To me, Mark Daily embodies all of our troops, and he always will.

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wingless was still breathing at 4:35 AM - 1 comments

Tuesday, February 13, 2007

The end of an era...

For those of you who might have been wondering, yes, I did make it back. And in one piece even! But I'm not quite ready yet to talk about the ridiculous craziness that was Amsterdam. Mainly because when I got back the first thing I did was call my parents to let them know I survived and they told me my Nai Nai (grandma on my dad's side) passed away Friday evening.

She was 94 years old so it wasn't exactly unexpected, but at the same time, we weren't expecting it. The thought crossed my mind when I went to see her before my trip out here. I knew then that there was the possibility I might never see her again, but she's just been such a constant presence my whole life that I don't think I really believed she could die. In fact, I don't know if I really believe it yet.

The thing that upsets me the most in all of this is that I didn't get to be with her in her last days and moments and also that I won't get to be there when they bury her. It actually would be possible for me to take a trip home since the memorial is the day after my winter vacation (which lasts about 8 days or so) starts. But, of course, my parents are worried about my health and since she's already passed they don't see the point in me making a 10,000 mile round trip for a memorial service. They said Paul being there sort of in my place is good enough.

The other thing that upsets me is that she won't be at my wedding in July. I'm glad that she knew about it and she was excited about it but I guess I never expected the possibility that she wouldn't be there for it. She kept talking about how she couldn't wait...part of me wishes that we had done it last summer like my mom suggested even though it would have been ridiculously fast...but I do take solace in the fact that she became a Christian a couple years ago...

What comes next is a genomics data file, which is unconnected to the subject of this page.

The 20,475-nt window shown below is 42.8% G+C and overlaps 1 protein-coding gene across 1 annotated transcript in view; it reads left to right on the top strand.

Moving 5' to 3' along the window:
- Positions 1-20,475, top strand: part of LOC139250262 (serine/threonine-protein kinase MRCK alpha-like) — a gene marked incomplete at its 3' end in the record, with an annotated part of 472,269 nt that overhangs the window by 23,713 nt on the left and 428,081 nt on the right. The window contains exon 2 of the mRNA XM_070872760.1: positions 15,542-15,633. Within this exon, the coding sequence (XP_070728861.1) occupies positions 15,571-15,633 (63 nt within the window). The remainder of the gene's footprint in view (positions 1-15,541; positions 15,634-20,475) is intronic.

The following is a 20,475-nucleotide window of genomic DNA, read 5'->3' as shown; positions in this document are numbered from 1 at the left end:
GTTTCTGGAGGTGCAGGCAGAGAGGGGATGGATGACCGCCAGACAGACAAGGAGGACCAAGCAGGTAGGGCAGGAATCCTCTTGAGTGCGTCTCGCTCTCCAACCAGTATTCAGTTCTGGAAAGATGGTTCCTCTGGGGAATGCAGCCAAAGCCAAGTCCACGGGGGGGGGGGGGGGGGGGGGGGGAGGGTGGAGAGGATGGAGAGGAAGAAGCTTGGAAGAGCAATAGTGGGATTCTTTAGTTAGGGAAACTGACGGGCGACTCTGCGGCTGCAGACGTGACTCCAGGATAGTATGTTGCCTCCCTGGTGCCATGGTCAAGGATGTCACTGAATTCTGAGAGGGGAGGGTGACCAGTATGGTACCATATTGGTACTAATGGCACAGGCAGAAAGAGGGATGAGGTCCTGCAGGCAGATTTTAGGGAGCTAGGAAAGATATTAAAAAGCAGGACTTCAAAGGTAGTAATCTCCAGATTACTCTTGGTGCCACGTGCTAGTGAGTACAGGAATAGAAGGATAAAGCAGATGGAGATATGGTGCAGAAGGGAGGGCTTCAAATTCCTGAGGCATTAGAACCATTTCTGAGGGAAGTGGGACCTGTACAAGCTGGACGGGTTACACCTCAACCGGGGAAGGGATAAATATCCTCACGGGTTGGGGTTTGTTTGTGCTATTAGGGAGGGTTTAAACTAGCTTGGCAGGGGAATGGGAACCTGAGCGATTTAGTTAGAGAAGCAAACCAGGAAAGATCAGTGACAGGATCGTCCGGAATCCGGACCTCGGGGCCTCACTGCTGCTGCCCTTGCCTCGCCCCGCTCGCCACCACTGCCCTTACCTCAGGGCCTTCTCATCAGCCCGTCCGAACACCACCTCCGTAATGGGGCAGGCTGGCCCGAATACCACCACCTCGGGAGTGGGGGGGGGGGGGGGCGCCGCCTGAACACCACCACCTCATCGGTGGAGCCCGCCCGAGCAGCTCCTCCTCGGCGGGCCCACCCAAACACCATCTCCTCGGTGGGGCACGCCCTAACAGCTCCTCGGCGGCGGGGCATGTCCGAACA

My grandmother was born at the end of the 20th century and she died at the beginning of the 21st. I know it's normal to feel this way after someone passes, but I wish I had spent more time with her. I wish I had asked her to tell me more stories. More about her life and all the things she'd seen. I wish I had been able to come home more during my college years and had made more trips to her nursing home once she moved in there.

I'm glad that my parents took such good care of her and spent so much time with her. I'm glad that they said she looked so peaceful. I'm glad that my parents didn't have to make any tough decisions like the one they were facing before she passed...the doctor told them that she would probably need a feeding tube which my parents were very against because my grandma LOOOVED to eat, especially in recent years, but without it the doctor said food would start going down the wrong pipe...so on the one hand they could sacrifice her quality of life by taking away one of her last enjoyments OR put her in hospice care to make her "as comfortable as possible."

Blah. I don't want to think about it so much anymore. It makes me worry about my other grandmother and even about my parents. My mom said my dad looks really tired. And my mom asked me if I'd be willing to be her power of attorney because this whole thing has got her thinking...

Sigh. Life.


wingless was still breathing at 3:29 PM - 1 comments